Use parallel algorithm for young space collection.


Use Concurrent Mark-Sweep GC in the old generation


Ratio of eden/survivor space size. The default value is 8


Max value for tenuring threshold.


Percentage CMS generation occupancy to start a CMS collection cycle (A negative value means that CMSTirggerRatio is used).


Only use occupancy as a criterion for starting a CMS collection.



Print more elaborated GC info


Print date stamps at garbage collection events (e.g. 2011-09-08T14:20:29.557+0400: [GC... )


heap layout before and after each GC


Print detailed demography of young space after each collection


Print the time the application has been stopped


Print additional diagnostic information following promotion failure


Print additional info concerning free lists


Redirects GC output to file instead of console

The first part of GC tuning is geared toward which GC strategy to use in cassandra. The second GC tuning is more toward fine tune GC logging example timestamp, heap layaout, etc. If you want to get even more challenging, I end this article by providing a few good links for your further references.

Last but not least, if you are happy reading this and learn something, please remember to donate too.

Friday, October 18, 2013

Allocate jvm heap more than 8GB for cassandra

What happen if you allocate jvm heap more than 8GB for cassandra instance? With my past experience, we allocate more than 16GB for the cassandra instance and it is still running fine. But occasionally we encounter performance issue when we increase more than 16GB to the heap. Google a little and found this doc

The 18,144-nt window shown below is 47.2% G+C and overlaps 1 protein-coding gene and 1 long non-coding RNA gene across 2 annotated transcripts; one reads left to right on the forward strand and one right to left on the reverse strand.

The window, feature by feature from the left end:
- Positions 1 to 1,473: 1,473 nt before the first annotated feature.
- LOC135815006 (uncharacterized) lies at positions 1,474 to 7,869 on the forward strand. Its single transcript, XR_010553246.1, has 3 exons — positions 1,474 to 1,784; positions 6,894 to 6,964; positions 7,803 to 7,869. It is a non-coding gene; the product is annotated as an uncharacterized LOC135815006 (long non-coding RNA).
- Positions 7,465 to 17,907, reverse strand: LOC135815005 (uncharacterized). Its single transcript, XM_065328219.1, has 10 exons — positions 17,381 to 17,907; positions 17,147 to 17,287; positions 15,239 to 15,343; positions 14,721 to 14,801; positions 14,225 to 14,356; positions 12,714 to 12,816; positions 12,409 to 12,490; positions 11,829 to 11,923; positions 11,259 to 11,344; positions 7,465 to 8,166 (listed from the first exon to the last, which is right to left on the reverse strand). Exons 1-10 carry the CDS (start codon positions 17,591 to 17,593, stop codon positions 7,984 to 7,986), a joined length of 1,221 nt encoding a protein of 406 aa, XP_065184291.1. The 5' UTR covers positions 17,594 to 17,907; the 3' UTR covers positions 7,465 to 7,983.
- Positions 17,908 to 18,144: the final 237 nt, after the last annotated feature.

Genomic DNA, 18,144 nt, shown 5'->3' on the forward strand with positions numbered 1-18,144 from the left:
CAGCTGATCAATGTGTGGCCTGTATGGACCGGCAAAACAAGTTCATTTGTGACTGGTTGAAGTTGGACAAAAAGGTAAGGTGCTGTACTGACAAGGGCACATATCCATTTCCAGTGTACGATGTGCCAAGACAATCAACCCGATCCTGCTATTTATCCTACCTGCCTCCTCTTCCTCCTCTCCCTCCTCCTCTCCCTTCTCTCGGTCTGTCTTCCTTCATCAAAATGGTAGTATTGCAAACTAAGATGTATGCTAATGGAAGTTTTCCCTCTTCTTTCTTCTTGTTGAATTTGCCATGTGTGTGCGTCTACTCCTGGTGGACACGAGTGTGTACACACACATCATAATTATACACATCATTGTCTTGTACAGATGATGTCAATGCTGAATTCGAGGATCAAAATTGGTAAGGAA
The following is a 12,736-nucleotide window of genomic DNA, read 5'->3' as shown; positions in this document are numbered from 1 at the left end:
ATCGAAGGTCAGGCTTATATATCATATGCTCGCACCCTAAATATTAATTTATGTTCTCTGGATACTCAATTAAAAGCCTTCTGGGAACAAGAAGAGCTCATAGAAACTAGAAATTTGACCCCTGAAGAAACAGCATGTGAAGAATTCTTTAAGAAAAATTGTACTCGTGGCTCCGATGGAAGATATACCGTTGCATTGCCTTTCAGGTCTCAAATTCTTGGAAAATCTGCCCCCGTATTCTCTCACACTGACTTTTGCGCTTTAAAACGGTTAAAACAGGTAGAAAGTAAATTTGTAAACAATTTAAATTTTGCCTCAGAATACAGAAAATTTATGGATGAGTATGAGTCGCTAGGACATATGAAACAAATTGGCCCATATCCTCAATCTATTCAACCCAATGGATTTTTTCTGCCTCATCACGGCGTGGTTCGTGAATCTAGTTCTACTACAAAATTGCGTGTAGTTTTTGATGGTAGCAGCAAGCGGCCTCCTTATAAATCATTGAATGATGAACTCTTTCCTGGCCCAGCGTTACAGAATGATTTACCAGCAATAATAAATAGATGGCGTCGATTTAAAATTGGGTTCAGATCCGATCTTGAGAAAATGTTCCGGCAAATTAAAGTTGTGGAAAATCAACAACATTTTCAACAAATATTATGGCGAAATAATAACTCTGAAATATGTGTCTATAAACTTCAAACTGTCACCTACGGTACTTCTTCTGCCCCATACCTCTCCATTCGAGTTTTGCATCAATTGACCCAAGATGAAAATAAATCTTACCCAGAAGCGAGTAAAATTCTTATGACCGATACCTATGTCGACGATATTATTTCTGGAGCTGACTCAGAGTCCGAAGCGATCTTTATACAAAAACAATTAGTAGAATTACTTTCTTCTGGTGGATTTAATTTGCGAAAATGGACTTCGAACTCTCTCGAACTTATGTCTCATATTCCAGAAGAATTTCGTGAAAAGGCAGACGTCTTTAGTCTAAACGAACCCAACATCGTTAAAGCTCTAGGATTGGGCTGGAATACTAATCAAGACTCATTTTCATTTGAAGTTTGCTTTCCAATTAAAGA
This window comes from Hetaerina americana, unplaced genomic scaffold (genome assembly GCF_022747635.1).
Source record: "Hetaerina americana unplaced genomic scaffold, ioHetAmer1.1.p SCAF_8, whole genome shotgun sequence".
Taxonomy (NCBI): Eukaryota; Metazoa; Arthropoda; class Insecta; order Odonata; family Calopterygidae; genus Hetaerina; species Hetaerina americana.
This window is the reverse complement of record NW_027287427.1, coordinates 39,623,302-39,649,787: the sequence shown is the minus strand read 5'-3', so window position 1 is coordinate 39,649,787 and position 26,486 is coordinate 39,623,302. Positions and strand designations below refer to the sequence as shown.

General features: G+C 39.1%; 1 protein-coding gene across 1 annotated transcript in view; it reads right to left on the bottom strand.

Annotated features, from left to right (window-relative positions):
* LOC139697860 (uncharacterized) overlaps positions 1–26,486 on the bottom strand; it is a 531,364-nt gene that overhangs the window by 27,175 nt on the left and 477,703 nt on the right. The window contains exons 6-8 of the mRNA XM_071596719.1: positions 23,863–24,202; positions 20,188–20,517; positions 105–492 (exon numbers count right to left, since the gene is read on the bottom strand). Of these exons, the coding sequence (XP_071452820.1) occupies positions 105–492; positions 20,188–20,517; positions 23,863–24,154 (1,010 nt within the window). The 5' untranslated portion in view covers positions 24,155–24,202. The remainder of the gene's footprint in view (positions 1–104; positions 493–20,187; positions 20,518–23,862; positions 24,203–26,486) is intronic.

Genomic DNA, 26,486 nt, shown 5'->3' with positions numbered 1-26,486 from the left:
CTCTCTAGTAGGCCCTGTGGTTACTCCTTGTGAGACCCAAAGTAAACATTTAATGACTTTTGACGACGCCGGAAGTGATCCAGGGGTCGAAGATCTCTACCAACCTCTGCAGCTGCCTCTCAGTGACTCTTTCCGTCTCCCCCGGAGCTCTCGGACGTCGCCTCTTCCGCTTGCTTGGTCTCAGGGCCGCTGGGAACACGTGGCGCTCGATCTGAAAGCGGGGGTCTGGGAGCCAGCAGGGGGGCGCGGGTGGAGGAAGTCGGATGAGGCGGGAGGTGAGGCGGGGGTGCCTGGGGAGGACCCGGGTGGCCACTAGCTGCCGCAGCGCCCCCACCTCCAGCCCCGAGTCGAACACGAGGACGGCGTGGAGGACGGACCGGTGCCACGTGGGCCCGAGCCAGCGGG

Excessive heap space size

DataStax recommends using the default heap space size for most use
cases. Exceeding this size can impair the Java virtual machine's
(JVM) ability to perform fluid garbage collections (GC). The
following table shows a comparison of heap space performances
reported by a Cassandra user:

Heap CPU utilization Queries per second Latency
40 GB 50% 750 1 second
8 GB 5% 8500 (not maxed out) 10 ms

For information on heap sizing, see Tuning Java resources.

As the benchmark indicate, the more heap you allocate, the higher the cpu usage is. Though the performance decrease is not linear but rather exponentially. So it is wise to keep the heap at 8GB or not more than 50% of that value. It is not deadly but it certainly decrease the performance of the cluster dramatically which would render it useless. If you encountered memory error in the log, in this situation, apart from other factors, it is better if you consider scale your cluster horizontally, that is adding more nodes to increase the capacity. But a quick workaround should you encounter memory error, the

So what happen really happen in the gc if high heap is allocated? well, excerpt from the guru,

..the concurrent mark/sweep phase runs concurrently with your
application. CMS will cause a stop-the-world full pause it it fails to
complete a CMS sweep in time and you hit the maximum heap size, but
unless that happens, CMS will run concurrently (though there are
stop-the-world pauses involved, that are typically very short, the
mark/sweep phase is concurrent).

Hence, if you really hit stop the world situation, this would render the node useless, because the node is too busy doing gc that, cassandra would not be able to perform.